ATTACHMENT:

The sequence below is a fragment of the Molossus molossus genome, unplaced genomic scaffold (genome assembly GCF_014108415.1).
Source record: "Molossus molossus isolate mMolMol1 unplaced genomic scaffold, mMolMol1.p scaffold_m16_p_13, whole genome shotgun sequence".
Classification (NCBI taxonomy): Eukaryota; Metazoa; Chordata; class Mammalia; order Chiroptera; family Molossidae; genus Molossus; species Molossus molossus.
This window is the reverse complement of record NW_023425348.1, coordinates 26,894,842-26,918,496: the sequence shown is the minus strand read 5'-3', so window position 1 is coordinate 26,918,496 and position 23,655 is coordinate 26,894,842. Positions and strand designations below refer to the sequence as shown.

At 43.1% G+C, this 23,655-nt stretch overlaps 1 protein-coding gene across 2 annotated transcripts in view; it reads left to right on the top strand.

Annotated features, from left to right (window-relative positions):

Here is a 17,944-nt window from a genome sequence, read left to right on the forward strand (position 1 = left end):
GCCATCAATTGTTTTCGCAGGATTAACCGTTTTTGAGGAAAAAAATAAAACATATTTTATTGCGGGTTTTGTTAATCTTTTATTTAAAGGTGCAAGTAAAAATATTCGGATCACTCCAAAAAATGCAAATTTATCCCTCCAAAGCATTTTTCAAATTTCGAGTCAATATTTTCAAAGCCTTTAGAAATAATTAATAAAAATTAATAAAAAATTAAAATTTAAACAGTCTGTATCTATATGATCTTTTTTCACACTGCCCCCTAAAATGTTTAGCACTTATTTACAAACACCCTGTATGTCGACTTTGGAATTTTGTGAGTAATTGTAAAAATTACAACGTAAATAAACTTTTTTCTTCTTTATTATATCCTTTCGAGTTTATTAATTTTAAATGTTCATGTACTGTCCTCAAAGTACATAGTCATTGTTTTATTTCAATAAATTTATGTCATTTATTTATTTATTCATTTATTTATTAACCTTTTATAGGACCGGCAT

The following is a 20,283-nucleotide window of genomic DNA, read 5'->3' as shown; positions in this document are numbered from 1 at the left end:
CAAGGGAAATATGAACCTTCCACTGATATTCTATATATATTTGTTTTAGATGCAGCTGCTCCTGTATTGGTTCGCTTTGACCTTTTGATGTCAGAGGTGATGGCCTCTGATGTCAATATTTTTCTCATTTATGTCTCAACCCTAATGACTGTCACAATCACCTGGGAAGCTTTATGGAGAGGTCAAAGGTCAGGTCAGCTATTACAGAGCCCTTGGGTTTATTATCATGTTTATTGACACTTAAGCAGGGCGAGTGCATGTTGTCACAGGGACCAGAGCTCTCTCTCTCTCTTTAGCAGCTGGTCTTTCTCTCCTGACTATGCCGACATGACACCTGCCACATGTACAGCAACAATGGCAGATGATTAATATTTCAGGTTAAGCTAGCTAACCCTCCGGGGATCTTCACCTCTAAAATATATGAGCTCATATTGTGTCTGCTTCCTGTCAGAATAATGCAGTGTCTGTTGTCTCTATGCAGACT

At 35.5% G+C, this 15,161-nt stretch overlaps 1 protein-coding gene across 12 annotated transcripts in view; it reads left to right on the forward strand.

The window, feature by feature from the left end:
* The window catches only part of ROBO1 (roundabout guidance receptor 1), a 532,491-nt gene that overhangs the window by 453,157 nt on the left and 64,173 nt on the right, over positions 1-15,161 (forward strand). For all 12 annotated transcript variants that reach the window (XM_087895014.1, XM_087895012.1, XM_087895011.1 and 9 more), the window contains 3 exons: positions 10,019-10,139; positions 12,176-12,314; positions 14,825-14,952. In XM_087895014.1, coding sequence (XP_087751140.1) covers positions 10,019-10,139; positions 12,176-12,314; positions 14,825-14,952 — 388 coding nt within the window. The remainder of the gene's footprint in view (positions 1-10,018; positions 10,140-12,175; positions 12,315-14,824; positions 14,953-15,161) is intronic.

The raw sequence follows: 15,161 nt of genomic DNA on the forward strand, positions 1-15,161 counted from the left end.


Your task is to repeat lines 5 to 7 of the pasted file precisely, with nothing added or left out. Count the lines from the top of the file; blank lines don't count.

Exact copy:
At 43.1% G+C, this 23,655-nt stretch overlaps 1 protein-coding gene across 2 annotated transcripts in view; it reads left to right on the top strand.

Annotated features, from left to right (window-relative positions):

Here is a 17,944-nt window from a genome sequence, read left to right on the forward strand (position 1 = left end):